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Ideas Crystallize

Journal Entry 5: Monday, June 30th, 2008, 1:30pm

NIMIUKTUK RIVER SANDBAR, BROOKS RANGE, ALASKA– Another solid day of sampling and mosquitoes. We are sampling areas documented in repeated photographs over time that show both expanding shrub patches and stagnant shrub patches. The knoll in the comparison photos (in my last dispatch and below) is similar to the one we camped on upstream. Again, at the top, we stumbled upon an ancient cache.

Old and new photos, showing the locations of today’s sampling. The left circled area is an expanding shrub patch; the right is a stagnant one.

All of the good viewpoints in this landscape seem to have considerable evidence of ancient inhabitation. For novice archaeologists such as ourselves, the evidence usually comes in the form of rock piles (caches or cairns), organized rocks, and lush vegetation amidst dry, alpine communities. The rock piles were typically caches for storing food, or cairns for corralling and hunting caribou. The organized stones are usually evidence of old fire circles or tent tie-downs. The lush vegetation indicates fertilization, perhaps resulting from discarded food scraps, campfires, or other human activity. The timelessness of these locations can be quite inspiring.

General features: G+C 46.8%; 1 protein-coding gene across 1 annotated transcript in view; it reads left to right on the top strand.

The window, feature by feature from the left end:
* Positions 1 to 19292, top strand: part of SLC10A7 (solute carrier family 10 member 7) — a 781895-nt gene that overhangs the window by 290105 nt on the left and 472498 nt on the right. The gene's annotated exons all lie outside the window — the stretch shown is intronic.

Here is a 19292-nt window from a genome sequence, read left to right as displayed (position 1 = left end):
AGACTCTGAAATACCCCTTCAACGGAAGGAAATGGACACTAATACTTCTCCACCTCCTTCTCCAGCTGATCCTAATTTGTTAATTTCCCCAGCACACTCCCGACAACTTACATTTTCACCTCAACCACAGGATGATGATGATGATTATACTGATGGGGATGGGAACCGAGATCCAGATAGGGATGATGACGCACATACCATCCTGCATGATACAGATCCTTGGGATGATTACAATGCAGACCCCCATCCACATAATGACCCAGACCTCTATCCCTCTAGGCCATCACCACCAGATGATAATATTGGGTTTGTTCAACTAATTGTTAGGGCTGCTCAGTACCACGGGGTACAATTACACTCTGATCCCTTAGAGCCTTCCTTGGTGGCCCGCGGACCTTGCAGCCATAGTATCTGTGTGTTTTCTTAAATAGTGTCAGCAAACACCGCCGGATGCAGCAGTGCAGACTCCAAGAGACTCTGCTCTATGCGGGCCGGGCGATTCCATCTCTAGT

The science is crystallizing gradually, as our sample size increases and we begin to recognize patterns. The stagnant shrub patches – those that haven’t changed since the 1940’s photos – have been leached of calcareous deposits, and host acidic plant species and large tussocks. On the other hand, the expanding shrub patches are host to non-acidic vegetation, and are devoid of tussocks. This is an exciting preliminary finding, and one that could potentially be extrapolated over large areas, should the lab results agree with our field observations.


Tussocks, for those who haven’t hiked in this area, look like mannequin heads with afros, and they cover most of the landscape. Balancing heavy loads through fields of afros and clouds of mosquitoes contributes to our deteriorating state over the course of a day. This is remote wilderness science, and it often times progresses at the temporary expense of your sanity. I’m logging-out under another ancient cache and another midnight sun.

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2 Responses »

  1. This is good stuff Ken! It’s great to see what crazy adventures your up to!

  2. Would you accommodate a request for a wide angle shot of the stand of poplars at the confluence of the Nimiuktuk and Noatak Rivers? Oh.. if only we could predict the weather (did I mention I’d prefer blue skies in the photo?). It’s raining, foggy & frigid at Toolik Lake. I hope your itinerary includes wiggle room to take a rest day if the weather isn’t favorable for paddling.

    I’m enjoying your dispatches. Your preliminary findings are fabulous!